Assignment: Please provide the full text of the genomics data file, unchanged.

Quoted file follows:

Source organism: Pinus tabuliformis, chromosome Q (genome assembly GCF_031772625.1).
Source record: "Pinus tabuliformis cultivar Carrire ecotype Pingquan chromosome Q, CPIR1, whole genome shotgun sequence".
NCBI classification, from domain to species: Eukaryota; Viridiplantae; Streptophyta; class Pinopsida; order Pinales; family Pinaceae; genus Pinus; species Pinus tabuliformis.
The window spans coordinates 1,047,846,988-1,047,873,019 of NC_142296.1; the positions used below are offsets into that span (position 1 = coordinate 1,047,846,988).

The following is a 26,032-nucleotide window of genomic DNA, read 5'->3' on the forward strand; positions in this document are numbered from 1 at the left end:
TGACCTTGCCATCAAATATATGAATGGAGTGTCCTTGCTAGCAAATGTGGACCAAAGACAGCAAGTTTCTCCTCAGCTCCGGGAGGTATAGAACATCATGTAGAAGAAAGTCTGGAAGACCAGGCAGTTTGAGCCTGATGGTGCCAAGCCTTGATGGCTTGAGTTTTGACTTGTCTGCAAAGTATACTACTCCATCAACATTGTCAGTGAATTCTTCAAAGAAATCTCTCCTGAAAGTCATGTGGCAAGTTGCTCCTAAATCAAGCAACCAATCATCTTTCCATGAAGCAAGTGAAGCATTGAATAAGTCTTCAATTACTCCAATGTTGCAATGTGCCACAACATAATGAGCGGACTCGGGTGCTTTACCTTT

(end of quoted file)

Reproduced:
Source organism: Pinus tabuliformis, chromosome Q (genome assembly GCF_031772625.1).
Source record: "Pinus tabuliformis cultivar Carrire ecotype Pingquan chromosome Q, CPIR1, whole genome shotgun sequence".
NCBI classification, from domain to species: Eukaryota; Viridiplantae; Streptophyta; class Pinopsida; order Pinales; family Pinaceae; genus Pinus; species Pinus tabuliformis.
The window spans coordinates 1,047,846,988-1,047,873,019 of NC_142296.1; the positions used below are offsets into that span (position 1 = coordinate 1,047,846,988).

The following is a 26,032-nucleotide window of genomic DNA, read 5'->3' on the forward strand; positions in this document are numbered from 1 at the left end:
TGACCTTGCCATCAAATATATGAATGGAGTGTCCTTGCTAGCAAATGTGGACCAAAGACAGCAAGTTTCTCCTCAGCTCCGGGAGGTATAGAACATCATGTAGAAGAAAGTCTGGAAGACCAGGCAGTTTGAGCCTGATGGTGCCAAGCCTTGATGGCTTGAGTTTTGACTTGTCTGCAAAGTATACTACTCCATCAACATTGTCAGTGAATTCTTCAAAGAAATCTCTCCTGAAAGTCATGTGGCAAGTTGCTCCTAAATCAAGCAACCAATCATCTTTCCATGAAGCAAGTGAAGCATTGAATAAGTCTTCAATTACTCCAATGTTGCAATGTGCCACAACATAATGAGCGGACTCGGGTGCTTTACCTTT